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Reflections on Racial Tensions, Violence, and Reconciliation July 11, 2016 by Staff

The week of July 4, 2016 will go down in American history as a somber and tragic week. It started with the deaths of two African-American men, who lost their lives in videotaped encounters with police. The deaths of Alton Sterling and Philando Castille were widely publicized on social media and on the news, and triggered yet another national unrest about policing and race. While the country was still learning details about those two men, a sniper in Dallas, Texas, attacked police officers and murdered five. The violence, and the often confused response to it,  seemed to be a tragic signal that our country was being torn apart by division.

There are indeed forces at work in American culture that seek to divide, to wound, and even to kill. We live in a time of overwhelming animosity on every side of the political aisle. Good faith disagreements seem rare, and hostile accusations seem common. America’s racial tensions are not new, of course, but with the omnipresence of social media and the temptations to make every tragic news event an opportunity for political leverage, they certainly seem that way.

But we should remember two things. First, the most violent and angry voices in our country do not represent the majority of Americans. Media coverage that almost always gives more airtime to the most outraged or outrageous personalities obscures this fact. But the overwhelming majority of American citizens—white, black, and otherwise—desire peace, understanding, and safety.

This is crucial to keep in mind when we address issues of race, bias, and justice. The vast majority of police officers in this country do not see black Americans as targets or villains. Likewise, the vast majority of black Americans are not criminals or “thugs.” When we reduce individuals—both individual persons and individual circumstances—to broad categories, we engage in the same kind of irresponsible identity politics that creates a culture of distrust and animosity in our culture.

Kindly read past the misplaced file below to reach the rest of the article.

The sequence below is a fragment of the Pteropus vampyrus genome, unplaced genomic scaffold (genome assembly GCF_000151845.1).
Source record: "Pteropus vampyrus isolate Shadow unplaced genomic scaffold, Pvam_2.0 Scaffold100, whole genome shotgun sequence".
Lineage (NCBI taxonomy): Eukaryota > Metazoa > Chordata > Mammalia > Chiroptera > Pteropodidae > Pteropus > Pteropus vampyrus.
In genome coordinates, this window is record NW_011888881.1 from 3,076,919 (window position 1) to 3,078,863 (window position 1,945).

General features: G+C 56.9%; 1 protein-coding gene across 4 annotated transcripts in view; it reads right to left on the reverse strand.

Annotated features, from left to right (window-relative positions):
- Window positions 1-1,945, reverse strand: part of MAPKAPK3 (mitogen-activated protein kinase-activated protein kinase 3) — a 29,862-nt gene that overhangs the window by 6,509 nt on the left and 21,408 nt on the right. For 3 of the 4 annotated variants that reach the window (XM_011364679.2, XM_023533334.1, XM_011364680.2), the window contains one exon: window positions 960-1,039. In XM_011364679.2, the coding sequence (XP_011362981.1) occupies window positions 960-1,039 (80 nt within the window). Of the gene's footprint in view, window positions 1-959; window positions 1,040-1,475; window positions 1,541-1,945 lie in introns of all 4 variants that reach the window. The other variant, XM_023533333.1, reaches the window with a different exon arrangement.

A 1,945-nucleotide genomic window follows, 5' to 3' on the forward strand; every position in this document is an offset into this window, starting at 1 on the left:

The second thing that we should remember is that, while we can and should pass more just laws, real cultural change is accomplished through virtue rather than legislation. When we see injustice, our instinct should indeed be to protect the innocent through rule of law. However, we have to be willing to talk in moral categories, to have the conservation about right and wrong that many elites who have peddled moral relativism are embarrassed to have. Government can make good laws but it cannot make good people.

As we seek healing and unity in our country, let’s be willing to see people as individuals first, without reducing them to categories. And let’s acknowledge that what our culture needs more urgently than political solutions is personal virtue. If we do that, we will be able to speak truthfully and compassionately to a country that desperately needs wisdom. 



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